Whatever Happened to Religious Education?
By Penny Thompson. Lutterworth Press, pound;17.50
Did liberal Christians, who dominated RE in the 1960s, cave in unnecessarily to humanist pressure to scrap Christian-based RE? If so, the Christian basis of the subject was jettisoned to appease a minority lobby.
What if this was reinforced after 1988 by the best intentions of the Education Reform Act being thwarted by leading RE professionals and the DES, to promote the opposite - a view of RE, which was by then rigid orthodoxy inside the RE profession? This highly controversial thesis is proposed by Penny Thompson, herself a seasoned classroom RE teacher, who has researched the recent history of RE and also expounds what, in her view, RE should be doing. "A religion needs to be taught for what it is, for its own sake and for the inspiration that it uniquely offers." But RE teachers now are "expected to adopt the position of an agnostic".
Modern RE is bland, nice, and tame. It has domesticated religions.
"Learning from religion" is a bad attainment target and leads simply to finding secular parallels for religious beliefs and practice, reducing religions to morals. RE has been damaged by thematic teaching, by Goldman's attack on using the Bible, by the phenomenological approach, by an unsuitable orthodoxy gripping teacher training, by avoidance of religious truth claims and by blatantly subverting the wishes of the 1988 legislators in the House of Lords debates on RE.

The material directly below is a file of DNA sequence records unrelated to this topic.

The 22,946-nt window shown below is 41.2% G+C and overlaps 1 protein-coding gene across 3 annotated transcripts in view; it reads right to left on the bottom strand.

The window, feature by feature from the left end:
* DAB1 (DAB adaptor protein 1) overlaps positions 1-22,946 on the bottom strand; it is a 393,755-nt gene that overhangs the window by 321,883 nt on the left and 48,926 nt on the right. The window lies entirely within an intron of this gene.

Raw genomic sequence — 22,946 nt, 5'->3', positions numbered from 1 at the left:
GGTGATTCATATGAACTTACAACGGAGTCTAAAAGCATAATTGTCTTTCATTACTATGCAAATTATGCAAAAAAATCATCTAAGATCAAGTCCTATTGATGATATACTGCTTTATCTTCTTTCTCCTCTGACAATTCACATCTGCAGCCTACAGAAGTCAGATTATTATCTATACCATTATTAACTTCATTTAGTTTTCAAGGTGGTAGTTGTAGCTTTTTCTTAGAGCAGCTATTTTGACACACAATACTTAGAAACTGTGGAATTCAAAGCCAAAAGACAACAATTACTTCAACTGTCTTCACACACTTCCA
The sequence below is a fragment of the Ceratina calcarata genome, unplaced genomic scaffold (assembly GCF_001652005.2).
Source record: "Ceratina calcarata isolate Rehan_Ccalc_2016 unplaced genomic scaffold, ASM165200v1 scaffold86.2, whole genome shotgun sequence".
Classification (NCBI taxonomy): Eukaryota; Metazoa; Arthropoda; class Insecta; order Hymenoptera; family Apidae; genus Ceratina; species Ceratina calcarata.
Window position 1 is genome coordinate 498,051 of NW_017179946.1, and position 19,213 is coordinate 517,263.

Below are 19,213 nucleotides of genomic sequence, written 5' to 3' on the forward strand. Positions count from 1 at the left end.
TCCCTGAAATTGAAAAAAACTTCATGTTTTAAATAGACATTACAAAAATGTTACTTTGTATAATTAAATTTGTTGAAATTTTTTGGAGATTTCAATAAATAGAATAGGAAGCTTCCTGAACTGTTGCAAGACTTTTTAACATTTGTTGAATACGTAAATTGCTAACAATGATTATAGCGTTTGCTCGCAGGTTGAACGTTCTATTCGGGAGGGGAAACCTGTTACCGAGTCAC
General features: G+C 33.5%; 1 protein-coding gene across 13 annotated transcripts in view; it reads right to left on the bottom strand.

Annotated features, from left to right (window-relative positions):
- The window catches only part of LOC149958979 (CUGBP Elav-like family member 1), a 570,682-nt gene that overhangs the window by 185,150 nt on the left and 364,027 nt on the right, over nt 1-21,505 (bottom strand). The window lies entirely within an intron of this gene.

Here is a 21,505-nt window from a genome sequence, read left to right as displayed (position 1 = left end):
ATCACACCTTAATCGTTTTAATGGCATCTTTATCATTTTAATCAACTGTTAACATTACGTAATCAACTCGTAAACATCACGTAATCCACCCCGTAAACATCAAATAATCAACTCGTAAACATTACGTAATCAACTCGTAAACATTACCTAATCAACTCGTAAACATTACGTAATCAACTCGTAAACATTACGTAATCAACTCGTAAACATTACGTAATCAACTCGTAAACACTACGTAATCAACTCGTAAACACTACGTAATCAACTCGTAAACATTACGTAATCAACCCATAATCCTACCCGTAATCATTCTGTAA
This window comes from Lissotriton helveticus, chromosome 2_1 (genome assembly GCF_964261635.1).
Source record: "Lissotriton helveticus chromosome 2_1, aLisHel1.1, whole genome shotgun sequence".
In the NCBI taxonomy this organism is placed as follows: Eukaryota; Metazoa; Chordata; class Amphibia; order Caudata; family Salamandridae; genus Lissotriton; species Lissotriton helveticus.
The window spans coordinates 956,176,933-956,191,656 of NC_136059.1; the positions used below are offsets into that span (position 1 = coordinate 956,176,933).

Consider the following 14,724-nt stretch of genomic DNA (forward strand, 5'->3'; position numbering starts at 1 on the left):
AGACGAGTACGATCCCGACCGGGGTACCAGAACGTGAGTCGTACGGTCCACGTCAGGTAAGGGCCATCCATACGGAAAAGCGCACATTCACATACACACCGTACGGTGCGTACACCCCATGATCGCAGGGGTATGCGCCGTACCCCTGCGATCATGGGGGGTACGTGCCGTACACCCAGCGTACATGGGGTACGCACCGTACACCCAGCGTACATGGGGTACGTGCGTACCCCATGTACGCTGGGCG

Penny Thompson's book contains some valid criticisms of fashions in RE, which were muddled or ill-conceived. But her basic argument is flawed in four respects. There never were, and certainly aren't now, enough Christian teachers in RE to staff "Christian-only RE" in every school, even if we wanted to do it. Christian RE ran into trouble at least from the 1930s.
Secondly, if RE had not moved away from Christian nurture and into a more open and world-religions-based approach, it might well have been swept out of the curriculum altogether in the 1970s as an exercise better suited to the churches than the community school.
Thirdly, when legislation arrives on the statute books, one ignores the words of the legislators to concentrate on the words of the law. Only the law is binding.
The final problem with her argument is that the humanists were not baddies.
All that most of them were asking was that RE should not proselytise and that it should allow children the right to choose between religious and non-religious interpretations of life. Penny Thompson's spirited case in the end is "not proven".
Terence Copley is professor of RE at the University of Exeter